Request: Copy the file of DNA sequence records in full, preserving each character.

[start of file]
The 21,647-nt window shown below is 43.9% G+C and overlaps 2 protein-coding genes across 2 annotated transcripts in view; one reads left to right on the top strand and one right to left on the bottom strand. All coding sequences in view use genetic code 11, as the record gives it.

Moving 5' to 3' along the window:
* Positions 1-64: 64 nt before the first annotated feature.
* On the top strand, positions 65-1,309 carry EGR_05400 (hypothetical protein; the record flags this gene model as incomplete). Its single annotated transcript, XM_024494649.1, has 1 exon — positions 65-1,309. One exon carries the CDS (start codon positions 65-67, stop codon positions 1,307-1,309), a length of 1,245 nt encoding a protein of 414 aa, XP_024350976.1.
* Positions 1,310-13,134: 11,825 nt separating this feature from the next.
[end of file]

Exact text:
The 21,647-nt window shown below is 43.9% G+C and overlaps 2 protein-coding genes across 2 annotated transcripts in view; one reads left to right on the top strand and one right to left on the bottom strand. All coding sequences in view use genetic code 11, as the record gives it.

Moving 5' to 3' along the window:
* Positions 1-64: 64 nt before the first annotated feature.
* On the top strand, positions 65-1,309 carry EGR_05400 (hypothetical protein; the record flags this gene model as incomplete). Its single annotated transcript, XM_024494649.1, has 1 exon — positions 65-1,309. One exon carries the CDS (start codon positions 65-67, stop codon positions 1,307-1,309), a length of 1,245 nt encoding a protein of 414 aa, XP_024350976.1.
* Positions 1,310-13,134: 11,825 nt separating this feature from the next.